BASIC COURSE: ARABIC SOUND AND SCRIPT Part1
ARABIC SOUND AND SCRIPT DEFENSE LANGUAGE INSTITUTE FOREIGN LANGUAGE CENTER PART 1
LESSONS 1 – 10 / September 1976
The Purpose of the Modern Standard Arabic Course
This course in Modern Standard Arabic (MSA) is designed primarily to develop the student’s receptive skills (reading and listening comprehension). While the student will be exposed to production skills (writing and speaking) for motivation and reinforcement purposes, he will not be expected to attain a useful faculty in them.
The Purpose of the Arabic Sound and Script Module
This module covers the particular sounds and the script of MSA. It is a preliminary module designed to ease student’s entry into the first lesson of the main course. It consists of ten lessons which will enable the student to detect and distinguish the various Arabic sounds and to read and write the characters that make up the Arabic alphabet.
The Design of this Module
There are ten lessons in this module. Each lesson is divided into three parts. Part I will provide the student with the lesson objectives; that is, what is expected of the student by the time the lesson is completed.
Part II is the explanation and demonstration of the sound and script features for the lesson. This part is subdivided into two sections. The first section, covering the sound features, will provide a written explanation and several recorded examples of each feature. After the explanation and examples, the student will find a series of recorded exercises for each feature, first to recognize the feature, then to distinguish it from among other sounds.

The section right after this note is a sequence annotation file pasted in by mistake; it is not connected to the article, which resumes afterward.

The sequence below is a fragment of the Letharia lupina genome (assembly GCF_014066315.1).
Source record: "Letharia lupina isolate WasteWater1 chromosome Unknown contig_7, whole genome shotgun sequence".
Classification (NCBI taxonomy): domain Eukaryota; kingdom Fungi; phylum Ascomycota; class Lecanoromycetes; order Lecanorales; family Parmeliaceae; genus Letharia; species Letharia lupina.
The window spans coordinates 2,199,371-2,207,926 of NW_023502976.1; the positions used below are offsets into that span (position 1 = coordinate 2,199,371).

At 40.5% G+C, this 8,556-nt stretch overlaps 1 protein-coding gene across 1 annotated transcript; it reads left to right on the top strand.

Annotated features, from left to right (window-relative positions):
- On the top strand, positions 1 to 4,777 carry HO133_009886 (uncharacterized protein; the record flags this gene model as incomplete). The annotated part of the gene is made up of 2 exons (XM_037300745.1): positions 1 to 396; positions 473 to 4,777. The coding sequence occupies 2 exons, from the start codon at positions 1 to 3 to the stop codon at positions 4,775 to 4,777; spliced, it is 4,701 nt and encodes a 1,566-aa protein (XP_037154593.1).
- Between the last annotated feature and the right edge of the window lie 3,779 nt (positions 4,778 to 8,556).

The second section of Part II of the lesson covers the script features of the lesson. Normally, the script features are the same as the sound features presented in the lesson. This section will explain the letter being presented and graphically demonstrate the pen strokes used in writing the letter. Then, the student will have a series of reading and writing exercises to help him gain familiarity with the letter.
Part III of each lesson is an evaluation of student progress. This evaluation is not a test in the usual sense of the word; it is not secret and it is not graded. In fact, the student is invited to turn to it right away after he has read the lesson objectives. That way, he will have a better picture of what he is to achieve in the lesson.
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